Originally posted 2016-02-16 10:00:39.
Energy drinks are very popular, especially among young people.
These beverages contain stimulants, such as caffeine, which are supposed to provide a physical and mental boost.
However, drinking too many energy drinks may have serious effects on heart function and other aspects of health.
Today’s study takes a look at how energy drinks affect heart health.
Researchers from the Mayo Clinic in Minnesota conducted a small study on how energy drinks affect blood pressure, heart rate, blood sugar and norepinephrine levels.
Basic Study Design
This was a randomized, controlled crossover study that examined how energy drinks affect heart function. It included 25 healthy men and women, aged 26 to 31 years.
There were two study groups:
- Energy drink: The participants drank 480 mL (16 fl oz) of Rockstar, a type of energy drink. It contained several stimulants: caffeine (240 mg), taurine (2000 mg), and extracts of ginseng root, milk thistle and guarana seed.
- Placebo: Another day, the participants got the same amount of a placebo drink. It was similar to the energy drink, but didn’t contain any of the stimulants.
On both occasions, the participants were fasting. They also hadn’t had any energy drinks, coffee or alcohol for at least 24 hours prior to each study day. Additionally, all study drinks were finished within 5 minutes.
Since this was a crossover trial, the participants got both drinks in random order on separate days, with less than 2 weeks apart.
Before and after drinking the energy drink and the placebo, the researchers measured circulating levels of caffeine, blood sugar, norepinephrine, blood pressure and heart rate.
Blood pressure and heart rate were also measured while the participants were under 2 minutes of stress. Responses to three types of stress were measured: physical stress, mental stress and cold stress.
Bottom Line: This small, randomized, controlled crossover study examined the effects of an energy drink on blood pressure, heart rate, blood sugar and norepinephrine.
Finding 1: Energy Drinks May Increase Blood Pressure
Blood pressure increased after the energy drink, whereas the placebo drink did not cause any statistically significant changes in blood pressure.
The chart below shows the changes in mean blood pressure in both groups:
After the energy drink, systolic blood pressure increased by 6.2% and diastolic blood pressure increased by 6.8%.
Although the study did not examine how long the effects on blood pressure lasted, they were probably only temporary.
Blood pressure also rose during physical, mental and cold stress, but the energy drink didn’t add to this increase.
Additionally, the energy drink did not affect heart rate, which remained normal after both drinks.
Bottom Line: Blood pressure increased significantly after the energy drink. Conversely, the placebo drink did not lead to any significant changes.
Finding 2: Norepinephrine Increased More After the Energy Drink
Also called noradrenaline, norepinephrine is a stress hormone that helps prepare the body for action.
For this reason, its levels are lowest during sleep, and highest during periods of stress and/or fear. It is one of the body’s “fight or flight” hormones.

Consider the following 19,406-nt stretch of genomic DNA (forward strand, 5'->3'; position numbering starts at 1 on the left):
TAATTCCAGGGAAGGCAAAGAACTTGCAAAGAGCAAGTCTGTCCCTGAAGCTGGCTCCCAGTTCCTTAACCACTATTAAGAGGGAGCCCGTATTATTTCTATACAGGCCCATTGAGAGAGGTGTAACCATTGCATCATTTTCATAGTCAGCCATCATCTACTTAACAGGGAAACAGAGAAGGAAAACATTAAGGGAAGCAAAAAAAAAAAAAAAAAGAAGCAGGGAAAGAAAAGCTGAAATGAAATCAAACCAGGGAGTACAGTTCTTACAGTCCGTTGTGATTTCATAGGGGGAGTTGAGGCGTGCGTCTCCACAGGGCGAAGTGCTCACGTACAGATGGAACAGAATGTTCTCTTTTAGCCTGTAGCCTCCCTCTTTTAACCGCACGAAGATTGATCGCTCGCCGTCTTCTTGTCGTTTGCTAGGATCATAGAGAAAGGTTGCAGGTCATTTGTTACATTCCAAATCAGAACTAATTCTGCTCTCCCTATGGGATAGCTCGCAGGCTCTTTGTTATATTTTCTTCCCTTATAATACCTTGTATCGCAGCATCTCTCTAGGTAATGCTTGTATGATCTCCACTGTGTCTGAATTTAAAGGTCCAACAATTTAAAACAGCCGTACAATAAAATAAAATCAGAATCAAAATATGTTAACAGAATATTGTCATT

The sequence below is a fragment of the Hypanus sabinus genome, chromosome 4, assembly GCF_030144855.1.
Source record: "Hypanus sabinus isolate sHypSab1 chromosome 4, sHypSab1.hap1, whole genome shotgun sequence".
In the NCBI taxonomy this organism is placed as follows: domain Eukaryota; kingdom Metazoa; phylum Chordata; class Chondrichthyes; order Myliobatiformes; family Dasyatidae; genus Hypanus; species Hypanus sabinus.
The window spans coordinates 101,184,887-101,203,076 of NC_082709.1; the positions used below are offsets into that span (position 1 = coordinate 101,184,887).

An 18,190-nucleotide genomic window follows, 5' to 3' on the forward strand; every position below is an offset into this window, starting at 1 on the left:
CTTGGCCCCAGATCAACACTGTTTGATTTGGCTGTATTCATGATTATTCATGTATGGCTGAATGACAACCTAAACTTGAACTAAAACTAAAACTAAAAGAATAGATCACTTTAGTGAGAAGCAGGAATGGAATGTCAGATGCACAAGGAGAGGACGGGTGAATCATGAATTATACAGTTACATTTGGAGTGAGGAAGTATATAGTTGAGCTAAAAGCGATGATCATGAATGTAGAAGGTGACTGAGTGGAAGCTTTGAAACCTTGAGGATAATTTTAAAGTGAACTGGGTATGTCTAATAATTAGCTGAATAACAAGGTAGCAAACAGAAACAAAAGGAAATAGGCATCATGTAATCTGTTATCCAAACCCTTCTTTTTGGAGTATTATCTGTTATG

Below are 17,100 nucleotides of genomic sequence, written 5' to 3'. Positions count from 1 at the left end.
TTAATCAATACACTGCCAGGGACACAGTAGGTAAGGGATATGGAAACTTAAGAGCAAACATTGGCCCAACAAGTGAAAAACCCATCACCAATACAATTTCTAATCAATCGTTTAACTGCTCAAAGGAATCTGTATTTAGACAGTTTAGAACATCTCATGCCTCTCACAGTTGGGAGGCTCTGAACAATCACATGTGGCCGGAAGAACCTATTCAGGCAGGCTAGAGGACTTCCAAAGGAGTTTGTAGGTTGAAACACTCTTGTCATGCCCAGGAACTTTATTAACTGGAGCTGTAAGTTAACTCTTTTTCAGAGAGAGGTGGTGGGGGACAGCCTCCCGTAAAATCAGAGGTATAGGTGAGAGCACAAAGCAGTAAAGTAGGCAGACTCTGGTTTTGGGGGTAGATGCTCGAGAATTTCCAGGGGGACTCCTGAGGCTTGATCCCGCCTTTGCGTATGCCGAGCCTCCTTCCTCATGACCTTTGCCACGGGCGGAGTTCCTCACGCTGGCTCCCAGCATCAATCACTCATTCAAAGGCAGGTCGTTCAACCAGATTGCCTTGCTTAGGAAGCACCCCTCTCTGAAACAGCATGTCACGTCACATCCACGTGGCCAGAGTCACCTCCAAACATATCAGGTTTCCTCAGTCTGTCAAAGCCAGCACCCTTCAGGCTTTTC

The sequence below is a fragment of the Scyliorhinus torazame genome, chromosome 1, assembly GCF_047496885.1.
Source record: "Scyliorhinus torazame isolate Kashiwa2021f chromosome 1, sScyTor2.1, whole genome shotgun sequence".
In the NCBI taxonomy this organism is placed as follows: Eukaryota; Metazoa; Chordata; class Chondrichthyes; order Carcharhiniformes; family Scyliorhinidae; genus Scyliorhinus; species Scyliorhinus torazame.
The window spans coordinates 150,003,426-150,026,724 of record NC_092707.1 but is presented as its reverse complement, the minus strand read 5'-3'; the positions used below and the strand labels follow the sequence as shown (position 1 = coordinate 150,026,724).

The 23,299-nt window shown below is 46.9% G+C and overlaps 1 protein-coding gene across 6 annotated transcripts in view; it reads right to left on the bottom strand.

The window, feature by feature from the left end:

High levels of norepinephrine have been linked with an increased risk of heart disease in predisposed individuals.
In the present study, levels of norepinephrine increased after both drinks.
However, the rise was significantly higher after the energy drink, compared to the placebo.
The chart below shows the differences between groups:
As with the rise in blood pressure, the rise in norepinephrine was probably just temporary. Therefore, its health relevance is unclear.
Bottom Line: Norepinephrine levels increased after both the energy drink and the placebo. However, the increase was higher after the energy drink.
Finding 3: Blood Sugar Increased Similarly in Both Groups
Both the energy drink and the placebo drink contained equal amounts of sugar. For this reason, the blood sugar levels rose similarly after both drinks, as expected.
Several previous studies have shown that caffeine may blunt the insulin response to sugar intake for those who are not regular caffeine consumers.
However, this does not seem to be the case here.
Many of the participants might have been regular coffee drinkers, or the statistical power of the study was simply not great enough to detect the between-groups difference as significant.
Bottom Line: The energy drink and the placebo contained the same amount of sugar, and blood sugar levels increased similarly after both drinks.
The main limitation of this study is the small number of participants. The study may not have had enough statistical power to detect smaller between-group differences.
Another limitation is that the energy drink contained several stimulants: caffeine, taurine, guarana, milk thistle and ginseng root. This makes it impossible to isolate the effects of the individual ingredients.
This study also only examined one energy drink, which contained a mixture of commonly used stimulants like caffeine. Other brands and products may have different ingredients.
Otherwise, this study appears to have been designed and executed well.
Bottom Line: The study’s main limitation is its small size and limited statistical power.
Summary and Real-Life Application
This small study shows that energy drinks may cause a sudden rise in blood pressure and norepinephrine.
The authors concluded that over time, these factors may possibly increase the risk of heart disease.
However, the extent of this risk is unclear, and needs to be studied further before any solid conclusions can be reached.
At the end of the day, energy drinks should be used sparingly, if at all. In addition to possibly harmful stimulants, they also contain sugar and other unhealthy ingredients.
Plain coffee is a much healthier alternative.